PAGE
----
Tuesday, 29 July 2014

Wattle Fence Animal Pen

This piece of terrain can be used on the table top for ancients right up to the modern day (OK, it would have to be somewhere quite unsophisticated but the principle remains).
The base is made from a small off cut piece of MDF board from work; barbecue sticks make up the corner posts and the smaller posts in between are the ever useful cocktail sticks. This size and shape of the board isn't very important with this method so any piece of cast off material can be used to form the base. Cutting a cocktail stick into two equal halves will establish the overall height of the fence which seems to suit all of the 28mm size animals I have, such as the two porkers previously shown (here)

Mark straight lines on to the board approx 10mm (or 1/2" which is 12.7mm and close enough) which will determine the line of the fence, then equally divide this line to the spacing of the uprights. Again I used approximately a 10mm spacing which seemed to work out OK and gave a realistic enough look to the final model.

Next holes were drilled holes suitable to hold the various size uprights sticks in place. You can quite easily use the same size stick for all the uprights (although I previously found that corner cocktail sticks used in a corner tended to bend inwards under the pressure of the 'wattle').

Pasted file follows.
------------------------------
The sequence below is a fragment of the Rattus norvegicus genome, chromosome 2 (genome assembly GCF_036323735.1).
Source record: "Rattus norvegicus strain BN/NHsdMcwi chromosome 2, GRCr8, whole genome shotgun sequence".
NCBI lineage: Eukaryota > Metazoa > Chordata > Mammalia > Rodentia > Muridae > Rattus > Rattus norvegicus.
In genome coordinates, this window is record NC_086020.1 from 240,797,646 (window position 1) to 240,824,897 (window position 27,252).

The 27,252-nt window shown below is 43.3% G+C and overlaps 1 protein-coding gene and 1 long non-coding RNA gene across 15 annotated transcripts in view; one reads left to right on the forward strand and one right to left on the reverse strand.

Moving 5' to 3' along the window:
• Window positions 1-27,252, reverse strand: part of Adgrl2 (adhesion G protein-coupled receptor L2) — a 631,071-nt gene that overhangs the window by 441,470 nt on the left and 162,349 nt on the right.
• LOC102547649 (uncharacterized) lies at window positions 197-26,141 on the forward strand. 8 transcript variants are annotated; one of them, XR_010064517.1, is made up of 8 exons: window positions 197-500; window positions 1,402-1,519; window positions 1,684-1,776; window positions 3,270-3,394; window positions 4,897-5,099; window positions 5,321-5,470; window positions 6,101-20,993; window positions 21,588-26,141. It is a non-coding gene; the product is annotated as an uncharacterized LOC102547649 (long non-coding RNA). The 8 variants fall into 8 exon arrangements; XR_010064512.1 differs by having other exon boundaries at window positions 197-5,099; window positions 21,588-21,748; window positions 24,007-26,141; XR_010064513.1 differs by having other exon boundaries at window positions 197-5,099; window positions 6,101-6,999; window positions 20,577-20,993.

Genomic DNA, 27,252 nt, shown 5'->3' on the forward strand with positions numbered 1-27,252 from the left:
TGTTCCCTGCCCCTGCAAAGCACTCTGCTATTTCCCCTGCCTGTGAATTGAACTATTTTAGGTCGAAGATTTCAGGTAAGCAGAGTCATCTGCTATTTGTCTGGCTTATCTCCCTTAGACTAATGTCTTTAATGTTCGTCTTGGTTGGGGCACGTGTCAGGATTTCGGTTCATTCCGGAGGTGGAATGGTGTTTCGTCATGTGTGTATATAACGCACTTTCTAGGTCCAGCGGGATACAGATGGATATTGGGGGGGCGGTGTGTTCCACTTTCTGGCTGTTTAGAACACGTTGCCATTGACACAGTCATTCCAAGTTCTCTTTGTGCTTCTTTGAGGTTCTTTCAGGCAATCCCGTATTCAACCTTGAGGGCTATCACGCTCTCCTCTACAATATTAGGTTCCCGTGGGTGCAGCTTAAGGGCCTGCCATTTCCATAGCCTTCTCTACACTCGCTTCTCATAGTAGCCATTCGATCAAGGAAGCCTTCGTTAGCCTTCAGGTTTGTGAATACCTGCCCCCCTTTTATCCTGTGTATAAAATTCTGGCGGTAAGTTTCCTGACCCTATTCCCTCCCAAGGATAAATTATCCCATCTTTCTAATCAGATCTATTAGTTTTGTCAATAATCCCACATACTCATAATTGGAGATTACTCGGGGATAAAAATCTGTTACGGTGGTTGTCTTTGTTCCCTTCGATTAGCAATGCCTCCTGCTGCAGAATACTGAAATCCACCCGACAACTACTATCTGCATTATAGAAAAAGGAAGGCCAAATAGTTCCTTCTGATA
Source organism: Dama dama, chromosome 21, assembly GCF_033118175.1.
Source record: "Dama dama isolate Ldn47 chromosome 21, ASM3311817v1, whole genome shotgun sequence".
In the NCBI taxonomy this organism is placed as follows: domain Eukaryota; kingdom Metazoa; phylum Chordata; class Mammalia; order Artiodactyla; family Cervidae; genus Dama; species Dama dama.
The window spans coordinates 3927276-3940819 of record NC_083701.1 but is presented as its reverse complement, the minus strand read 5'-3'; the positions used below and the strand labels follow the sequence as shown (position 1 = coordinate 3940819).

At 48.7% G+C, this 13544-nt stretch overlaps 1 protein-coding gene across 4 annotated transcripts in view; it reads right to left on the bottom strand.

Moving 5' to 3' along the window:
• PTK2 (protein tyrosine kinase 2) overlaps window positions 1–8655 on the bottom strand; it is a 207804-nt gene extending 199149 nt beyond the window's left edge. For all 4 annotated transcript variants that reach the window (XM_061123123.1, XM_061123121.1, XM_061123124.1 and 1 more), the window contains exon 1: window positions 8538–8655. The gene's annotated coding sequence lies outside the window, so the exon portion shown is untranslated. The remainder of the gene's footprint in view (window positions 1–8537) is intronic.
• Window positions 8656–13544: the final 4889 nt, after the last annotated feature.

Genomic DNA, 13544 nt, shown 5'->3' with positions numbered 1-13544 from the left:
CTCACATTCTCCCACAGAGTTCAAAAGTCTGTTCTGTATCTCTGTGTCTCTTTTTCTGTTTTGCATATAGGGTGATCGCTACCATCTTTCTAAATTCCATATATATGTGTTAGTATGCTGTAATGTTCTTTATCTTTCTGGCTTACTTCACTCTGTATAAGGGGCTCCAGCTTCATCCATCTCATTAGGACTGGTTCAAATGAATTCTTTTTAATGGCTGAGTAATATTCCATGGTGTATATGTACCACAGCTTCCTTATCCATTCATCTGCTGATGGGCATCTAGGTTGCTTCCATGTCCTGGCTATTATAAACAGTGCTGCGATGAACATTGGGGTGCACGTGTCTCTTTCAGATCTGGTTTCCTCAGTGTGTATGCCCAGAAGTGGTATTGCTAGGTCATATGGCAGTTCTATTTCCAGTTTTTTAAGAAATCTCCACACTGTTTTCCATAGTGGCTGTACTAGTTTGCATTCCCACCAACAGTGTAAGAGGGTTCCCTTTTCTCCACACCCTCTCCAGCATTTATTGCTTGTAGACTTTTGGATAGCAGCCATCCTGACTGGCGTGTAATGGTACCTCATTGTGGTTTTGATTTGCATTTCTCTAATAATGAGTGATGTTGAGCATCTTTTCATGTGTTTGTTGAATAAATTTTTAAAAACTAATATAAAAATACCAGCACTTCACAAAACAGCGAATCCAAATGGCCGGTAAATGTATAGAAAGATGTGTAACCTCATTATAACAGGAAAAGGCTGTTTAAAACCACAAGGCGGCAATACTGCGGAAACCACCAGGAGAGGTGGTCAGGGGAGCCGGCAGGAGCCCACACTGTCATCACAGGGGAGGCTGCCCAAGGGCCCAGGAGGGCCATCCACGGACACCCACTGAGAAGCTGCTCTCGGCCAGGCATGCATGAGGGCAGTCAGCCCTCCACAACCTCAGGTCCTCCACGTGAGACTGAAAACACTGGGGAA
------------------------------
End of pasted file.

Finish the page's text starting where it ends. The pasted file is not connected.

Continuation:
Remember to leave a gap for the gateway.
Once the board and sticks have dried in position now comes the tricky bit, using plant/garden twist tie (available from any garden centre or even any decent supermarket nowadays) and starting from one corner weave the twist tie thought the uprights. Once you completed a circuit (remembering to leave a gap for the gate) return in the opposite direction and weave the twist tie through the uprights so the is now on the opposite side of the stick - hopefully the technique makes more sense when you look at the photos rather than me trying to describe the process.

As you weave the twist tie around the uprights you will have to push the tie down into position as it does tend to 'ride up' in places. Once happy with the number of horizontal passes I then painted the whole assembly with PVA glue to secure everything into place.
The gateway is simply made from more cocktail sticks and coffee stirrers and secured into position with twisted copper wire to give the impression of rope.

Obviously exactly the same technique can be used to create single wattle fences.
Very nice (and cheap) plastic wattle fences in two fixed lengths are available to buy from Renedra Ltd. However using the method described above you can make any size and shape enclosed area you wish. It might make a while to make but it is always very satisfying to make you own terrain.